What fueled the excitement among members of the EdjSports crew was not the outcome of the play — a 6-yard sack of Carson Wentz on fourth-and-8 that gifted the Giants good field position — but rather the call itself. Leading by 7-0 on the Giants’ 43-yard line a few minutes before halftime, the Eagles opted not to punt.
By keeping Philadelphia’s offense on the field in a situation almost always played safe in the risk-averse N.F.L., Coach Doug Pederson did not buck conventional wisdom so much as roll his eyes at it.
An intern at EdjSports, responding to a flurry of text messages from his colleagues about the play, ran the numbers at home. The Eagles, by going for it, improved their probability of winning by 0.5 percent. Defending his decision (again) at a news conference the next day, Pederson cited that exact statistic.
During Jeff Immelt’s 16 years as CEO, GE radically changed its mix of businesses and its strategy.
Its focus—becoming a truly global, technology-driven industrial company that’s blazing the path for the internet of things—has had dramatic implications for the profile of its workforce. Currently, 50% of GE’s 300,000 employees have been with the company for five years or less, meaning that they may lack the personal networks needed to succeed and get ahead. The skills of GE’s workforce have been rapidly changing as well, largely because of the company’s ongoing transformation into a state-of-the-art digital industrial organization that excels at analytics. The good news is that GE has managed to attract thousands of digerati. The bad news is that they have little tolerance for the bureaucracy of a conventional multinational. As is the case with younger workers in general, they want to be in charge of their own careers and don’t want to depend solely on their bosses or HR to identify opportunities and figure out the training and experiences needed to pursue their professional goals.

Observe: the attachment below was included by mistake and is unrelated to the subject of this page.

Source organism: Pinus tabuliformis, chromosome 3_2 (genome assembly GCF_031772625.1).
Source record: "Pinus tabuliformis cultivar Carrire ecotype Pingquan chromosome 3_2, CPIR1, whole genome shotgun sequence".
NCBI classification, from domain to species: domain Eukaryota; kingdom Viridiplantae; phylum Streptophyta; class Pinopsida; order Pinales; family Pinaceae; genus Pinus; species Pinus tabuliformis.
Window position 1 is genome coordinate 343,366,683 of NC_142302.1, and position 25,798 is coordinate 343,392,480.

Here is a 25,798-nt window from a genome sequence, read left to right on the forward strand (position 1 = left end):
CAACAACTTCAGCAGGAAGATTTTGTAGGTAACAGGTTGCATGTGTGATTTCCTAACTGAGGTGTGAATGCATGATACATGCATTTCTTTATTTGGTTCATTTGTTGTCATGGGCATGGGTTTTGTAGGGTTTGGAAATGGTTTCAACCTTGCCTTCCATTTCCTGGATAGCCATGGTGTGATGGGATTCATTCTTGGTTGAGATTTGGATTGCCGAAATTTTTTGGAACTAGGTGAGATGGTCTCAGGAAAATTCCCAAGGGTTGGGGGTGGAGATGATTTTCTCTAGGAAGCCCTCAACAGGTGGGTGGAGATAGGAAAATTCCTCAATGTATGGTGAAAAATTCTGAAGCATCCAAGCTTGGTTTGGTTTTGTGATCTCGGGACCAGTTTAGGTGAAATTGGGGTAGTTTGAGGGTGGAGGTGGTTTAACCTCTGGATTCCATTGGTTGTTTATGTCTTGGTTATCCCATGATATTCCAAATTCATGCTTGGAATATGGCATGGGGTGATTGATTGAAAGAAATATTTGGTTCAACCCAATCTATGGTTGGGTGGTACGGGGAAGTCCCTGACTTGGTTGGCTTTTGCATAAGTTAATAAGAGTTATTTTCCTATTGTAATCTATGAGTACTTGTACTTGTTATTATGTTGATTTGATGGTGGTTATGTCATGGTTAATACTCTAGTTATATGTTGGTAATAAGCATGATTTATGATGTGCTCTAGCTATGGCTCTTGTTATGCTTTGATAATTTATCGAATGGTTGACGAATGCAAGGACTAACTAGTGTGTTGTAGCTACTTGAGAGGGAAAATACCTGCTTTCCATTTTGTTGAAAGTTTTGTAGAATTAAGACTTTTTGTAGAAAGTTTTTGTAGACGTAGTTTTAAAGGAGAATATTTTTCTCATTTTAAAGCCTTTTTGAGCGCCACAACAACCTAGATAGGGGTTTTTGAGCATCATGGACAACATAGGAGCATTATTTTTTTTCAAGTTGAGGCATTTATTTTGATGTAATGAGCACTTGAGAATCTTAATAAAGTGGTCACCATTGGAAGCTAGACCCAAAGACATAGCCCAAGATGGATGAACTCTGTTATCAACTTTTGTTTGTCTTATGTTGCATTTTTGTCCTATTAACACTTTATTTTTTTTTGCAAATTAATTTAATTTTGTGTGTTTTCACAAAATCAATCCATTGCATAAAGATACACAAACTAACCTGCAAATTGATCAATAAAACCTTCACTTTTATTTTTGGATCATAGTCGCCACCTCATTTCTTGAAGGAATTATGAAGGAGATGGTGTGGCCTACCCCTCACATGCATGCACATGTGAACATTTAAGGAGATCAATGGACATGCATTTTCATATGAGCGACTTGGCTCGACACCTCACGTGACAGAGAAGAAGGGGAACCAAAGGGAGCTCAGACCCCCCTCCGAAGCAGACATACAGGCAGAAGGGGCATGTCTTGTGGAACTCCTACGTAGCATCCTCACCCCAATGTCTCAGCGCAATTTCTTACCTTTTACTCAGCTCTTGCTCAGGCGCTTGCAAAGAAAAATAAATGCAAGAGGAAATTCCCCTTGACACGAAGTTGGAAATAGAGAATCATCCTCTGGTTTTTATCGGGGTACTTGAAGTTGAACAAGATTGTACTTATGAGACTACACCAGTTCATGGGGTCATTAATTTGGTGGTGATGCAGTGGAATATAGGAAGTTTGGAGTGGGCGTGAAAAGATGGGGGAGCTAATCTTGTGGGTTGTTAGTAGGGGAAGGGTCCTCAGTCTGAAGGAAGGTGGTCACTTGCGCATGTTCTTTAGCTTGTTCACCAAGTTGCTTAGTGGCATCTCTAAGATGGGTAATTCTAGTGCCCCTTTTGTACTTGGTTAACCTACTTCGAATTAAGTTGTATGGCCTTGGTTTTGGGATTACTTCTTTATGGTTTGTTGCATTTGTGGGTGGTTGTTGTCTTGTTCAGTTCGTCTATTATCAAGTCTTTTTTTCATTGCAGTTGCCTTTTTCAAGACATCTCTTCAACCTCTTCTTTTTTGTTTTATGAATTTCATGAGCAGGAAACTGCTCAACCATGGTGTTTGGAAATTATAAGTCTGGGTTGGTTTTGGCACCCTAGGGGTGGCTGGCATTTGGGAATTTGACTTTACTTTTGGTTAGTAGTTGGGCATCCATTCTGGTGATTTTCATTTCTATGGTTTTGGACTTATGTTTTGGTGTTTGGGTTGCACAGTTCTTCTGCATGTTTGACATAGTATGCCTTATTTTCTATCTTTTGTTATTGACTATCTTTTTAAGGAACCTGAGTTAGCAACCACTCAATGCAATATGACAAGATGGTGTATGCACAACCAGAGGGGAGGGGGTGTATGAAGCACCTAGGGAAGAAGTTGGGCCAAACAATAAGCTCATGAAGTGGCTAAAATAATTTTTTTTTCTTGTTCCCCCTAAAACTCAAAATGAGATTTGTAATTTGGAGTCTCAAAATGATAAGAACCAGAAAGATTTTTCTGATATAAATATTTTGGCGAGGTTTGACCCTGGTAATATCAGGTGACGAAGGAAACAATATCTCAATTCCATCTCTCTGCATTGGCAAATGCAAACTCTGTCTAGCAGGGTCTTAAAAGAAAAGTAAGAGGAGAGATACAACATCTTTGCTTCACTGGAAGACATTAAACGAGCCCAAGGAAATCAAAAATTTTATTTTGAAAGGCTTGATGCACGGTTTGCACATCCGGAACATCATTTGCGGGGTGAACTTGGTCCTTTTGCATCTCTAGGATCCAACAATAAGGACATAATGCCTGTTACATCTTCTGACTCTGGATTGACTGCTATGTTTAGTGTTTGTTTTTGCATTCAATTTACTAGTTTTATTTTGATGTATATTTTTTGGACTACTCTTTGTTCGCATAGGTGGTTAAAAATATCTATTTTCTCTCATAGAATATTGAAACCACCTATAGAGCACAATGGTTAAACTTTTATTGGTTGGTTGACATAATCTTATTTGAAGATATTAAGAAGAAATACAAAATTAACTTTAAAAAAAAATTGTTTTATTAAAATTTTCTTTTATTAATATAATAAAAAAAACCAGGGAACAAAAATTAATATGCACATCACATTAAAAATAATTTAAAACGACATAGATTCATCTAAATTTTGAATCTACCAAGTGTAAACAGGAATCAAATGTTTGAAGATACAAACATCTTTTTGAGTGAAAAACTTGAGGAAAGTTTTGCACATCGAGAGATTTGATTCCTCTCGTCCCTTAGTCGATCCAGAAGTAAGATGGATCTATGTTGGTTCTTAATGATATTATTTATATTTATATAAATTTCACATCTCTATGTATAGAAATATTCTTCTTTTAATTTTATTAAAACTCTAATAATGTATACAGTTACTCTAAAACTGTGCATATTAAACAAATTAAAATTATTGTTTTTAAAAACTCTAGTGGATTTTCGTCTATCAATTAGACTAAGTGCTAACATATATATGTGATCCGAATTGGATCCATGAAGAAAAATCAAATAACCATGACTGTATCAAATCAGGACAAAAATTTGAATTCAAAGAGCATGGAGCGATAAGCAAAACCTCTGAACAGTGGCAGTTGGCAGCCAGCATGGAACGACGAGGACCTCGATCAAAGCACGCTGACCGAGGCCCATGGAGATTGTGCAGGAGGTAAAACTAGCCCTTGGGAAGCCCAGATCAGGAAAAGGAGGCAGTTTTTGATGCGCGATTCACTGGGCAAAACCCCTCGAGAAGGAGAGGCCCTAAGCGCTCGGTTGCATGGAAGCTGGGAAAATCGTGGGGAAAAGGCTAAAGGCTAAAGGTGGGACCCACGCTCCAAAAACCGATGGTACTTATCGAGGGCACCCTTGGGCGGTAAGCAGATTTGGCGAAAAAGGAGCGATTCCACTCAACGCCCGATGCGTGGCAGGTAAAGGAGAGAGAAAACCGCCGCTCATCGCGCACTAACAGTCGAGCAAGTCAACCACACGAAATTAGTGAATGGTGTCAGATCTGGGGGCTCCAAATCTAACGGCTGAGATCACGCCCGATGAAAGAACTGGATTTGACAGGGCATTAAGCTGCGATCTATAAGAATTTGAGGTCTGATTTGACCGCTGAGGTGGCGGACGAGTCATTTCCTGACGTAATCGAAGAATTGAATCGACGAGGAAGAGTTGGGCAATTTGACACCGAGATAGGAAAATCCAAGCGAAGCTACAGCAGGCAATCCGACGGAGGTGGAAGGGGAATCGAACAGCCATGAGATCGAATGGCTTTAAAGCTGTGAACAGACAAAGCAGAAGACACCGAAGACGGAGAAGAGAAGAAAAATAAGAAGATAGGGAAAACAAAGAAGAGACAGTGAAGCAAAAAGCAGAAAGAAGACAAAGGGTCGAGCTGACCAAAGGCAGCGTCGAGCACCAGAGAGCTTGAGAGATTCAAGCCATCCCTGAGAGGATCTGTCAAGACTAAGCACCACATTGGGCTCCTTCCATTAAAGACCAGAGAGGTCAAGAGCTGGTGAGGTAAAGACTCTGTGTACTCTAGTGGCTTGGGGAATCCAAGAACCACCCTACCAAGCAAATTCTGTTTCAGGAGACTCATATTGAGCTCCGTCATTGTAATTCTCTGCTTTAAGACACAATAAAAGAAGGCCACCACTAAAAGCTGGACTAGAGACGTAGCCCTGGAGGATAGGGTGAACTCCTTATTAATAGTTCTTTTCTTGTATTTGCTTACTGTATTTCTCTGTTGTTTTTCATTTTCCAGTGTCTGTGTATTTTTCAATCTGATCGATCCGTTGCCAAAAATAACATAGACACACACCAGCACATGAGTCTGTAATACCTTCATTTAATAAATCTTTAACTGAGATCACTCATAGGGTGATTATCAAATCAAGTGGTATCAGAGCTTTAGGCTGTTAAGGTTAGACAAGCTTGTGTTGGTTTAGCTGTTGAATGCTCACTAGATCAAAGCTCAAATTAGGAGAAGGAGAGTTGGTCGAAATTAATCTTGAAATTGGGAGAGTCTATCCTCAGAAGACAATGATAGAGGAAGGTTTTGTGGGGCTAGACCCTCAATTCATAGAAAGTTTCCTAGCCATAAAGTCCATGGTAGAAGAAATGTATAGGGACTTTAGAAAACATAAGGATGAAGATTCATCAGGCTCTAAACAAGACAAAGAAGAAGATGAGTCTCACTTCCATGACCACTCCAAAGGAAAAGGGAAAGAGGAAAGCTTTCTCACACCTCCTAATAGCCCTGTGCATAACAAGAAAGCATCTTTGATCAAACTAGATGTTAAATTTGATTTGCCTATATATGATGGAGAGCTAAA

What’s the solution to these challenges? GE hopes it’s HR analytics. “We need a set of complementary technologies that can take a company that’s in 180 countries around the world and make it small,” says James Gallman, who until recently was the GE executive responsible for people analytics and planning. The technologies he’s referring to are a set of self-service applications available to employees, leaders, and HR. All the apps are based on a generic matching algorithm built by data scientists at GE’s Global Research Center in conjunction with HR. “It’s GE’s version of Match.com,” quips Gallman. “It can take a person and match him or her to something else: online or conventional educational programs, another person, or a job.”
Too often new collaborative technologies — though intended to connect employees seamlessly and enable work to get done more efficiently — are misused in ways that impede innovation and hurt performance.